2) Sausages: Feel free to go fancy here and use delicatessen or butcher-grade sausages if you wish, but we merely just used normal Italian-style spicy sausages available in our local grocery store. And they were phenomenal.





How can I support Casual Kitchen?
Easy. Do all your shopping at Amazon.com via the links on this site! You can also link to me or subscribe to my RSS feed. Finally, consider sharing this article, or any other article you particularly enjoyed here, to Facebook, Twitter (follow me @danielckoontz!) or to bookmarking sites like reddit, digg or stumbleupon. I'm deeply grateful to my readers for their ongoing support.

CK Links--Friday March 20, 2015

Links from around the internet. As always, I welcome your thoughts.

PS: Follow me on Twitter!

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Four easy recipes to start off this week:

Easy Chicken, Chorizo and Shrimp Paella. (Alosha's Kitchen)

Supercalifragilisticexpialidocious Chicken Kebabs. (A Life of Spice)

Chicken Mole Chili. (My Humble Kitchen)

Serbian Potato Salad. (Bibberche)

Articles:
Did you know that a ban on fast food eateries enacted in South LA ...ended up making people in that community even fatter? (LA Times)

You get headaches from the sulfites in your wine? No, you don't. (Wall Street Journal)

Ending "Last Supper Syndrome." (Greatist, via 50 by 25)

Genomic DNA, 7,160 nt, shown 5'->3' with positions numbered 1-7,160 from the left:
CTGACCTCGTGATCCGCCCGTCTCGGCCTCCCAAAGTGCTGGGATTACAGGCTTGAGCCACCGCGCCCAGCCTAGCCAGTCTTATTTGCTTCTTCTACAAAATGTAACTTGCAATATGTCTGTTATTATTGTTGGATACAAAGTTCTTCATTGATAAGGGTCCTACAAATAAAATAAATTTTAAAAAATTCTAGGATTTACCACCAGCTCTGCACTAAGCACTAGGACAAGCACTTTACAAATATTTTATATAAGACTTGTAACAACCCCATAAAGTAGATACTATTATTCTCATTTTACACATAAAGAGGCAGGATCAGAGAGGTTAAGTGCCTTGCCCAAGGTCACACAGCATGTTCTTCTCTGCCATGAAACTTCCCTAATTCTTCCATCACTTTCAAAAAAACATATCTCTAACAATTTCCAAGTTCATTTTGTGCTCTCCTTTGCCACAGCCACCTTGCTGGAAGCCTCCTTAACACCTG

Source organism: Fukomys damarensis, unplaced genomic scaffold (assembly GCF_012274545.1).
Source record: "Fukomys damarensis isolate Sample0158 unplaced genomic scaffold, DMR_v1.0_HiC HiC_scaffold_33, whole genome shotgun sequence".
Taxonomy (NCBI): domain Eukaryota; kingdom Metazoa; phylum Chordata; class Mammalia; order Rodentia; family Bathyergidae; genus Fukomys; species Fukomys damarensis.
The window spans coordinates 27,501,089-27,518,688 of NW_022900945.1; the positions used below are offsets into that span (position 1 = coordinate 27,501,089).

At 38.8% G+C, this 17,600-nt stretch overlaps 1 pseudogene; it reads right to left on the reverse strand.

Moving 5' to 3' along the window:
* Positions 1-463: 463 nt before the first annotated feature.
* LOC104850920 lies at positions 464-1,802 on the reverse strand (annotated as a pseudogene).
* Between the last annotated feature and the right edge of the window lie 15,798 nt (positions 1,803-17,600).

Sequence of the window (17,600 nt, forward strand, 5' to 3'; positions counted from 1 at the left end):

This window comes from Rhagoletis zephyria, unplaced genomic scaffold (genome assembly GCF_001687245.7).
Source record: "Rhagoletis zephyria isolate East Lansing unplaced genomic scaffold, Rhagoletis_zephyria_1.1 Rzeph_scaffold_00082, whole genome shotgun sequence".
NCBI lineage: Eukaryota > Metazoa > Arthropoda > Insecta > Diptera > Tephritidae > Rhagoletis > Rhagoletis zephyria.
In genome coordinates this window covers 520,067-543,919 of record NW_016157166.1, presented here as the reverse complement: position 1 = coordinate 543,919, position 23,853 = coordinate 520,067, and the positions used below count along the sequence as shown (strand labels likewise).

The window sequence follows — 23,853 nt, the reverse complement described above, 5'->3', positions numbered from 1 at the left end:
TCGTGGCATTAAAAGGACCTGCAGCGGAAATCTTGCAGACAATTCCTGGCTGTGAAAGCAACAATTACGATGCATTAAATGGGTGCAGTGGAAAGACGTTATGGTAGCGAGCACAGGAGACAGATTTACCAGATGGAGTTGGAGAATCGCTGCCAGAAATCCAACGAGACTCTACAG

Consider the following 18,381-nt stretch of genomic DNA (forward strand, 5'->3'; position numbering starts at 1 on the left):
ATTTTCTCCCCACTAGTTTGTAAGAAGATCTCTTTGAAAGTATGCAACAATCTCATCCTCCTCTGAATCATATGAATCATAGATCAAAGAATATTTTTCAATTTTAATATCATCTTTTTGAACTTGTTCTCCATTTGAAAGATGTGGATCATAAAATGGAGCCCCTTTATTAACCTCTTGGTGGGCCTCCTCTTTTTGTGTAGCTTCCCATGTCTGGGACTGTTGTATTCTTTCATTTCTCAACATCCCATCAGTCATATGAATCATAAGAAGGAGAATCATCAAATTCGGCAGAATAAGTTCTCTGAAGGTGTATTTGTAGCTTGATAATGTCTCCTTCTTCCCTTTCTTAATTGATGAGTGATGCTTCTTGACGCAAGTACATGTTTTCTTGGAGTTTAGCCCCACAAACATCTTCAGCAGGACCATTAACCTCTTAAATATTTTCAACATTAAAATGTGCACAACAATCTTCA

It is ALL ridiculous. Your life, my life, and the lives of all of the people around us. (Mr. Money Mustache)

Striking post about rampant bias in social psychology. (Psychology Today)

Every day I walk the fine line between well oiled efficiency and letting patients take the time they need to tell their stories. (A Country Doctor Writes)

How to never forget a person's name. (Pick the Brain)

Book recommendation: Decisive by Dan Heath and Chip Heath. The best book I've read, ever, on decision making. Insightful, easy to read, with lots of practical advice for any life domain where you're facing difficult decisions. Extremely useful.





Got an interesting article or recipe to share? Want some extra traffic at your blog? Send me an email!


How can I support Casual Kitchen?
Easy. Do all your shopping at Amazon.com via the links on this site! You can also link to me or subscribe to my RSS feed. Finally, consider sharing this article, or any other article you particularly enjoyed here, to Facebook, Twitter (follow me @danielckoontz!) or to bookmarking sites like reddit, digg or stumbleupon. I'm deeply grateful to my readers for their ongoing support.

The Consumer Must Be Protected At All Times

"The consumer must be protected at all times from his own indiscretion and vanity."
--Ralph Nader

Readers, what do you think of this quote? Do you find it condescending in any way? Does it suggest to you that Ralph Nader thinks we're too foolish to know what's good for us?

Or, on the contrary, do you agree with Nader's statement? Do you think consumers (okay, maybe not all consumers, and certainly not you, but definitely many consumers) really are basically kind of dumb--thus needing protection from themselves?

Think about your answer for a minute.

To me, this is one of the most astonishing quotes of 20th Century consumer advocacy. It's also quite revealing, in that it nakedly exposes Nader's mindset and worldview.